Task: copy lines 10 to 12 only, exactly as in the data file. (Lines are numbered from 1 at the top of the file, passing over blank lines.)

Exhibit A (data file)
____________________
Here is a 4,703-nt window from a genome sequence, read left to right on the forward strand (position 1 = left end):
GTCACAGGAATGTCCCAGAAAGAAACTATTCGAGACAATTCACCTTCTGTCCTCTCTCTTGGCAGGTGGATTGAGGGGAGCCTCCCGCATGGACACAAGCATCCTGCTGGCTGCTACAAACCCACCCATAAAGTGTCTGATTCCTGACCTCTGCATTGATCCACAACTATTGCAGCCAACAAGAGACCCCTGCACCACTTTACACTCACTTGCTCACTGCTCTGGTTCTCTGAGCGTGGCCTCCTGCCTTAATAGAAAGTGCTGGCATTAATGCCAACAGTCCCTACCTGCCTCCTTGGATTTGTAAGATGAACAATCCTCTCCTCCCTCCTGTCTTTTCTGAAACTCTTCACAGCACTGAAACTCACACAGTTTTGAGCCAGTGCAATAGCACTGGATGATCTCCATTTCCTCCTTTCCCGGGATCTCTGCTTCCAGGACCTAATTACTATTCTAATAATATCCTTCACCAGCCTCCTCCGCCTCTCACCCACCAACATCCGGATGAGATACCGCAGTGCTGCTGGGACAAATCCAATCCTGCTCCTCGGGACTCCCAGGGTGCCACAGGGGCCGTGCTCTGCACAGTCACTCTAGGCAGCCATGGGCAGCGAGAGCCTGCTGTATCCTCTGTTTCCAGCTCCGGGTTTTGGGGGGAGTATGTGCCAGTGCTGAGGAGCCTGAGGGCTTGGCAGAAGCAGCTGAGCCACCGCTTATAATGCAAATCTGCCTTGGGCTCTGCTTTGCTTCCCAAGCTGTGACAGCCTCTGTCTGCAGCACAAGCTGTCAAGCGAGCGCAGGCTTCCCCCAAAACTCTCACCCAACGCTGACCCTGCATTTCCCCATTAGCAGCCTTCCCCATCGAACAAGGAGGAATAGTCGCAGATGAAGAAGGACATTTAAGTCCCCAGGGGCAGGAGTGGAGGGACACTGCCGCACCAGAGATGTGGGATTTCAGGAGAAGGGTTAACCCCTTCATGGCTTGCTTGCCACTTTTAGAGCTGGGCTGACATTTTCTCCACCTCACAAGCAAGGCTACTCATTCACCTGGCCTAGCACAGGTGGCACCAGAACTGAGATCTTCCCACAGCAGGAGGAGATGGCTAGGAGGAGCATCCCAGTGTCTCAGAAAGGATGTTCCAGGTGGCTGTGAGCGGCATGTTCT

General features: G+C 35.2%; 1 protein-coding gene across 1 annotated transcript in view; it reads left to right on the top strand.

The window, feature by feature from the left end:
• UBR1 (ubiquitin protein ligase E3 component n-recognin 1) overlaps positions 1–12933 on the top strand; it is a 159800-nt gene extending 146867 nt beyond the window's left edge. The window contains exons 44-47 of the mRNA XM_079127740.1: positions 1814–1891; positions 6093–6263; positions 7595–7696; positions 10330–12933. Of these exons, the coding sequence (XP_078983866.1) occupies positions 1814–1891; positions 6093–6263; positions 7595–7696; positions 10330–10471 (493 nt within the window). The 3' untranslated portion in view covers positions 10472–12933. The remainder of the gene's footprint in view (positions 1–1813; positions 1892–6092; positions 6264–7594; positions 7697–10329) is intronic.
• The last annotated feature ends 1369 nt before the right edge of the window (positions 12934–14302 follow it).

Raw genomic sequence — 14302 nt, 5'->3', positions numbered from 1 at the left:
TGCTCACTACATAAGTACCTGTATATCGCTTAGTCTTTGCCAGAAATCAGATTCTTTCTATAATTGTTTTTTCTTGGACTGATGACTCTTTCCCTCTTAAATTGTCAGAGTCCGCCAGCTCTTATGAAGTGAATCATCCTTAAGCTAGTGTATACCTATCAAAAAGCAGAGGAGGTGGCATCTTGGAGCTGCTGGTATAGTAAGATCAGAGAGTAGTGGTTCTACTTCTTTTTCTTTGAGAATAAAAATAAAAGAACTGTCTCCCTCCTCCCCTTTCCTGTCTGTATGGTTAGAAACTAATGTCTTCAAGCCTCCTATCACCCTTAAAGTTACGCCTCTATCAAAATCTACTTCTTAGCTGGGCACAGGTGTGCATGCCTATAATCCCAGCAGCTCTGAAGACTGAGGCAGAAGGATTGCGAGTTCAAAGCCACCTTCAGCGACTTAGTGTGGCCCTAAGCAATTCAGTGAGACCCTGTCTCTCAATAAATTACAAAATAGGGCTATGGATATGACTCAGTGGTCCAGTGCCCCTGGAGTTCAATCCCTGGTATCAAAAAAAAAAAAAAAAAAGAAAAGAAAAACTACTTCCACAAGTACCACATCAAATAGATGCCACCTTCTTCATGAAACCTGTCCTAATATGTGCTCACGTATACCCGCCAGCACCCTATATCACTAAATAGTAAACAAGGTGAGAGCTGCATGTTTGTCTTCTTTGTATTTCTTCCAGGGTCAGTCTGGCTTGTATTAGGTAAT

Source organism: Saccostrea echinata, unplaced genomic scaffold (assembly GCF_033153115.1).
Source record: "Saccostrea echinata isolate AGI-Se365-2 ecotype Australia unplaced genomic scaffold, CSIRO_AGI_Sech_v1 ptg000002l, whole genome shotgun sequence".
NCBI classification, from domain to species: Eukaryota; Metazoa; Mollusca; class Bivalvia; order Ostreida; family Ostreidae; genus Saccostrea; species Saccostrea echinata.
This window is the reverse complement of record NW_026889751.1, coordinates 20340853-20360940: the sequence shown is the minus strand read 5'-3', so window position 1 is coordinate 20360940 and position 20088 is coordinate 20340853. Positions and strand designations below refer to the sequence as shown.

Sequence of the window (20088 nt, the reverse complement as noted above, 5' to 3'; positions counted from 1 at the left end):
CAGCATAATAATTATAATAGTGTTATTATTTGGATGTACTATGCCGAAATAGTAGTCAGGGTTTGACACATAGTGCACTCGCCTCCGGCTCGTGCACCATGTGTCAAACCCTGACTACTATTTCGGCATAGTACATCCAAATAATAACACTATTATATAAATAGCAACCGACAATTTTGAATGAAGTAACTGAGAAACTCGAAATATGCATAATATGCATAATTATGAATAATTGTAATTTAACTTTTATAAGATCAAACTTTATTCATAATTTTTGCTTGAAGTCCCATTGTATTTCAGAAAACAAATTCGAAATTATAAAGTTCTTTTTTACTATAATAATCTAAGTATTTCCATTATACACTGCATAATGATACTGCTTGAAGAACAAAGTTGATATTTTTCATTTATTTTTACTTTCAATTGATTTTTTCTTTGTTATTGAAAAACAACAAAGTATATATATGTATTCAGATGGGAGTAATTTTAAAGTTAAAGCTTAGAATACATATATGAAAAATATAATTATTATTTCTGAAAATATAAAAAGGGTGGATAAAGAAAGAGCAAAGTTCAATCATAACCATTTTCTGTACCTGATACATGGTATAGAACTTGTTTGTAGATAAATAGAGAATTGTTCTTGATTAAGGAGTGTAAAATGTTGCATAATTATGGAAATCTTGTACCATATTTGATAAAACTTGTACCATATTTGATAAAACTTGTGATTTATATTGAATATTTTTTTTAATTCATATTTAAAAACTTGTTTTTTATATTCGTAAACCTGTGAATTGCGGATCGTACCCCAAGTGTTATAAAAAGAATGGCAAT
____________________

Source record: "Saccostrea echinata isolate AGI-Se365-2 ecotype Australia unplaced genomic scaffold, CSIRO_AGI_Sech_v1 ptg000002l, whole genome shotgun sequence".
NCBI classification, from domain to species: Eukaryota; Metazoa; Mollusca; class Bivalvia; order Ostreida; family Ostreidae; genus Saccostrea; species Saccostrea echinata.
This window is the reverse complement of record NW_026889751.1, coordinates 20340853-20360940: the sequence shown is the minus strand read 5'-3', so window position 1 is coordinate 20360940 and position 20088 is coordinate 20340853. Positions and strand designations below refer to the sequence as shown.